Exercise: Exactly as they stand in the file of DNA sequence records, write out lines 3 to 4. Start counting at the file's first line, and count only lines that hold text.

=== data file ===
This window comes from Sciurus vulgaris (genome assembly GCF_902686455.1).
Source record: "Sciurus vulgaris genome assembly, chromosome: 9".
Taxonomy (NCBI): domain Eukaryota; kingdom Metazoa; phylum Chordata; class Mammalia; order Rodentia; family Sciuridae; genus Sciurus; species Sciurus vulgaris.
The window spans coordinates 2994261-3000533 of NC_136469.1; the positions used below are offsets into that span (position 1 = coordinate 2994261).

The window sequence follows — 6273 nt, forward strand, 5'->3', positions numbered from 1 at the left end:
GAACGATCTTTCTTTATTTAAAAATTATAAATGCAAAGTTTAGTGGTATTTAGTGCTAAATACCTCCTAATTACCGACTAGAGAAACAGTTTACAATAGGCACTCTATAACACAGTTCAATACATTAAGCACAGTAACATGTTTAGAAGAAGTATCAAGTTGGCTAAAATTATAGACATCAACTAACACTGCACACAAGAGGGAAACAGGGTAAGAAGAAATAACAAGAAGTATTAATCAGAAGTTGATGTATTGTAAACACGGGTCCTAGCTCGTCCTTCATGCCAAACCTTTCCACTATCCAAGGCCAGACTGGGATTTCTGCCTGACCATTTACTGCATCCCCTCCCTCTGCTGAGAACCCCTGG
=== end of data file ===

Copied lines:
Taxonomy (NCBI): domain Eukaryota; kingdom Metazoa; phylum Chordata; class Mammalia; order Rodentia; family Sciuridae; genus Sciurus; species Sciurus vulgaris.
The window spans coordinates 2994261-3000533 of NC_136469.1; the positions used below are offsets into that span (position 1 = coordinate 2994261).